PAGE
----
It established a national minimum wage, guaranteed "time and a half" for overtime in certain jobs and prohibited most employment of minors in "oppressive child labor. " Children under the age of 18 cannot do certain dangerous jobs, and children under the age of 16 cannot work. 700,000 workers were affected by the FLSA.
The 1947 Portal-to-Portal Act specified exactly what type of time was considered compensable work time. In general, as long as an employee is engaging in activities that benefit the employer, regardless of when they're performed, the employer has an obligation to pay the employee for his or her time. It also specified that travel to and from the work place was a normal incident of employment and shouldn't be considered paid working time.
The full effect of the FLSA of 1938 was postponed by the wartime inflation of the 1940s, which lowered wage values to below the level specified in the act. The October 26, 1949 Fair Labor Standards Amendment included changes to overtime compensation, defined a "regular rate," redefined the term "produced," raised the minimum wage from 40 cents to 75 cents per hour, and extended child labor coverage. In 1955, the FLSA was amended once again to increase minimum wage, this time to $1 per hour. Subsequent amendments have continued to raise the minimum wage level according to inflation.
Generally, employees of a company who does at least $500,000 of business or gross sales in a year will be subject to the FLSA's protections. Several exemptions exist that relieve an employer from having to meet the statutory minimum wage, overtime, and record-keeping requirements. The largest exceptions apply to the so-called "white collar" exemptions that are applicable to professional, administrative, and executive employees. Exemptions are narrowly construed; an employer must prove that the employees fit "plainly and unmistakeably" within the exemption's terms.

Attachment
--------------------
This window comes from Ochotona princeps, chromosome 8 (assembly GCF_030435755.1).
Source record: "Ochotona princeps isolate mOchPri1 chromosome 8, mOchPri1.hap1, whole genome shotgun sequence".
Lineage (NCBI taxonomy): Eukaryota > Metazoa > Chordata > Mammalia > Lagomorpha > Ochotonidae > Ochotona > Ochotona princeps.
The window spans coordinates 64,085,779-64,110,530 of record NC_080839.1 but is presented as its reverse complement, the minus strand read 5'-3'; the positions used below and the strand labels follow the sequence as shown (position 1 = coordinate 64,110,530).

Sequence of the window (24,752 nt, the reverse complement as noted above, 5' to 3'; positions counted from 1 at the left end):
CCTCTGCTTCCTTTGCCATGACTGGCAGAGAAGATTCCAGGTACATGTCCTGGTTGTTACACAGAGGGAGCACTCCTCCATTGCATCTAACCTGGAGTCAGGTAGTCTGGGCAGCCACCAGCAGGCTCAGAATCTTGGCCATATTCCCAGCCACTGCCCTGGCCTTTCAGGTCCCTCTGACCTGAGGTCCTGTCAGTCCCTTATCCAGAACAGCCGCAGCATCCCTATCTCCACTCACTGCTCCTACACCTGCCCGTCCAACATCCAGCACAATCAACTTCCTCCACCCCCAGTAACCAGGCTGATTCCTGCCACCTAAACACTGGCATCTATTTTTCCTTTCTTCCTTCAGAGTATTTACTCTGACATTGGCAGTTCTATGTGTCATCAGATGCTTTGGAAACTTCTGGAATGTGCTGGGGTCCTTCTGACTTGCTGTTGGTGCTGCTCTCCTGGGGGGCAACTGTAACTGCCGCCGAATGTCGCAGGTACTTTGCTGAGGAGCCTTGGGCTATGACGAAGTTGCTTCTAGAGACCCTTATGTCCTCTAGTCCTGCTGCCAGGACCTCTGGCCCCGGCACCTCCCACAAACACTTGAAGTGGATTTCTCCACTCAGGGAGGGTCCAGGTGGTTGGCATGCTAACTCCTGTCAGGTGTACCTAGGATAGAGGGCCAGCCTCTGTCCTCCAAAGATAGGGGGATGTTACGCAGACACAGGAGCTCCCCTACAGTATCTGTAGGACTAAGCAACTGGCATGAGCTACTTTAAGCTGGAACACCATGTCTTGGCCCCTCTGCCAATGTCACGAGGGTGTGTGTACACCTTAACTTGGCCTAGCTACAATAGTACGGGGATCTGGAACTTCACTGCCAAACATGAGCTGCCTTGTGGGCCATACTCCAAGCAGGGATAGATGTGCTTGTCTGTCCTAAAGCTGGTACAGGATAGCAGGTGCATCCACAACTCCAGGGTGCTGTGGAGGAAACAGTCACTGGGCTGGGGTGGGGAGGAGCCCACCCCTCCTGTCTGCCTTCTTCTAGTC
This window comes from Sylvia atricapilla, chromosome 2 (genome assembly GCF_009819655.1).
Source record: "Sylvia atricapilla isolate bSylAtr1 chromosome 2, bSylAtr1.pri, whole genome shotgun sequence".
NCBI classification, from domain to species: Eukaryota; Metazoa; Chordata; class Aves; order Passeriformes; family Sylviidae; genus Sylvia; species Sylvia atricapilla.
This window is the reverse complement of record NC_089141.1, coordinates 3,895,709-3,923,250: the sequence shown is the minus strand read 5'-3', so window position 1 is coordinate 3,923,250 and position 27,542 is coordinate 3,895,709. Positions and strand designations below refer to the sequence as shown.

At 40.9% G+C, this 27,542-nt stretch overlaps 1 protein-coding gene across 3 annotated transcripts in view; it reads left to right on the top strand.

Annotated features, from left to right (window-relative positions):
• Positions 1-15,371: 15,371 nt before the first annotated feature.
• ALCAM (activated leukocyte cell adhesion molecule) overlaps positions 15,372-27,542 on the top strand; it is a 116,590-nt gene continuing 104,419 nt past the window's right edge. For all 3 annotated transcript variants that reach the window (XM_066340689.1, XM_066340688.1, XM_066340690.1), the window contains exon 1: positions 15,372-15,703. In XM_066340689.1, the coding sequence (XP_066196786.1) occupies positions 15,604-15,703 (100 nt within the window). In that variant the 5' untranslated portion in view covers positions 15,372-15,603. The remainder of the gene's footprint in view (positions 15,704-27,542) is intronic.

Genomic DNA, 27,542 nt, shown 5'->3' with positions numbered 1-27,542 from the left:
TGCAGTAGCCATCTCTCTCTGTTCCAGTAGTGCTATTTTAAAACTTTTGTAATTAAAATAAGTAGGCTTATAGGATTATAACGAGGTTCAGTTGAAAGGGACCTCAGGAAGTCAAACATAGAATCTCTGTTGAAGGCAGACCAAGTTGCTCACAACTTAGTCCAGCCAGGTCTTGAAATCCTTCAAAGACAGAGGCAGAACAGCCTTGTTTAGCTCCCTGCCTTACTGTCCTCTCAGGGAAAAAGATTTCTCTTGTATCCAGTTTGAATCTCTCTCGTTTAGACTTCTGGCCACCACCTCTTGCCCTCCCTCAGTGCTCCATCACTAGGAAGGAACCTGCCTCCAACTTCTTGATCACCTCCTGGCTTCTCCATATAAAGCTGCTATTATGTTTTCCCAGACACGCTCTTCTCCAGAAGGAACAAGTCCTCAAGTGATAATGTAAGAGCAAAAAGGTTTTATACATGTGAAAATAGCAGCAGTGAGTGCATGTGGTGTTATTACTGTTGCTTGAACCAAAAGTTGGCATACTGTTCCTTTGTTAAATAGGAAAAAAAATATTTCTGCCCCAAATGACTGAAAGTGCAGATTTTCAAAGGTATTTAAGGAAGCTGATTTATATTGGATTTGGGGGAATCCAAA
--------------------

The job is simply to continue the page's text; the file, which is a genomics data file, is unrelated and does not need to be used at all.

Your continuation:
The FLSA applies to "any individual employed by an employer" but not to independent contractors or volunteers because they are not considered "employees" under the FLSA. Still, an employer cannot simply exempt workers from the FLSA by calling them independent contractors, and many employers have illegally misclassified their workers as independent contractors. Some employers similarly mislabel employees as volunteers. Courts will look at the "economic reality" of the relationship between the putative employer and the worker to determine whether the worker is, in fact, an independent contractor.
Presuming an employee is not exempt from overtime, there are many instances in which overtime is not paid properly, including when an employee is not paid for travel time between job sites, activities before their shift starts or after it ends, and activities to prepare for work that are central to work activities. If an employee is entitled to overtime, they must be paid one and a half times the employee's "regular rate of pay" for all hours worked over 40 in the same work week.